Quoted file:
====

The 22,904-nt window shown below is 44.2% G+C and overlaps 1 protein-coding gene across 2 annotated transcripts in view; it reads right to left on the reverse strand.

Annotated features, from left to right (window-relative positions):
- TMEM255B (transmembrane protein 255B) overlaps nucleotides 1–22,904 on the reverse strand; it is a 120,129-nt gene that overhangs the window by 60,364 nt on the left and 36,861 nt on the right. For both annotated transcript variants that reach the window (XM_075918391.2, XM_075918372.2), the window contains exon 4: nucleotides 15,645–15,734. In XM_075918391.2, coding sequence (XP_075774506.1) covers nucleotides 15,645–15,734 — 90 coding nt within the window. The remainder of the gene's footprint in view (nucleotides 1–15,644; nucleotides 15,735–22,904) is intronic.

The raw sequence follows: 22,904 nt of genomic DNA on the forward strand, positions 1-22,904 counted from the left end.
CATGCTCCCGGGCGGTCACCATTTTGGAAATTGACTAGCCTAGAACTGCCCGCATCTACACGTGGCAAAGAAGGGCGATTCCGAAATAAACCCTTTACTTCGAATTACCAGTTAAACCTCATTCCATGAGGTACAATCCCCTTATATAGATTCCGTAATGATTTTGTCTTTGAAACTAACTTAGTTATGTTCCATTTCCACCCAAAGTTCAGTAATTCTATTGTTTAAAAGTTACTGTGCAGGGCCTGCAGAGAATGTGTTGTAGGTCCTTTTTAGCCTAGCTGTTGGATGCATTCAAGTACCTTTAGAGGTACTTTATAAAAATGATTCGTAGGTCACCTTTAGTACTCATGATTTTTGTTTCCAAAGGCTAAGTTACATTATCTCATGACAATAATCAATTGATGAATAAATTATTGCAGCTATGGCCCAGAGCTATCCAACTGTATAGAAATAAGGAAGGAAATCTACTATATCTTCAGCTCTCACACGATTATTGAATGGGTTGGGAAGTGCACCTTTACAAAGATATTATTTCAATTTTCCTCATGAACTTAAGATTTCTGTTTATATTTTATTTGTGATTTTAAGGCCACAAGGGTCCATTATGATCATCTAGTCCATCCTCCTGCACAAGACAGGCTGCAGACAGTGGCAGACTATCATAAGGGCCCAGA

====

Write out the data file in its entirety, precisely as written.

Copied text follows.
The 22,904-nt window shown below is 44.2% G+C and overlaps 1 protein-coding gene across 2 annotated transcripts in view; it reads right to left on the reverse strand.

Annotated features, from left to right (window-relative positions):
- TMEM255B (transmembrane protein 255B) overlaps nucleotides 1–22,904 on the reverse strand; it is a 120,129-nt gene that overhangs the window by 60,364 nt on the left and 36,861 nt on the right. For both annotated transcript variants that reach the window (XM_075918391.2, XM_075918372.2), the window contains exon 4: nucleotides 15,645–15,734. In XM_075918391.2, coding sequence (XP_075774506.1) covers nucleotides 15,645–15,734 — 90 coding nt within the window. The remainder of the gene's footprint in view (nucleotides 1–15,644; nucleotides 15,735–22,904) is intronic.

The raw sequence follows: 22,904 nt of genomic DNA on the forward strand, positions 1-22,904 counted from the left end.
CATGCTCCCGGGCGGTCACCATTTTGGAAATTGACTAGCCTAGAACTGCCCGCATCTACACGTGGCAAAGAAGGGCGATTCCGAAATAAACCCTTTACTTCGAATTACCAGTTAAACCTCATTCCATGAGGTACAATCCCCTTATATAGATTCCGTAATGATTTTGTCTTTGAAACTAACTTAGTTATGTTCCATTTCCACCCAAAGTTCAGTAATTCTATTGTTTAAAAGTTACTGTGCAGGGCCTGCAGAGAATGTGTTGTAGGTCCTTTTTAGCCTAGCTGTTGGATGCATTCAAGTACCTTTAGAGGTACTTTATAAAAATGATTCGTAGGTCACCTTTAGTACTCATGATTTTTGTTTCCAAAGGCTAAGTTACATTATCTCATGACAATAATCAATTGATGAATAAATTATTGCAGCTATGGCCCAGAGCTATCCAACTGTATAGAAATAAGGAAGGAAATCTACTATATCTTCAGCTCTCACACGATTATTGAATGGGTTGGGAAGTGCACCTTTACAAAGATATTATTTCAATTTTCCTCATGAACTTAAGATTTCTGTTTATATTTTATTTGTGATTTTAAGGCCACAAGGGTCCATTATGATCATCTAGTCCATCCTCCTGCACAAGACAGGCTGCAGACAGTGGCAGACTATCATAAGGGCCCAGA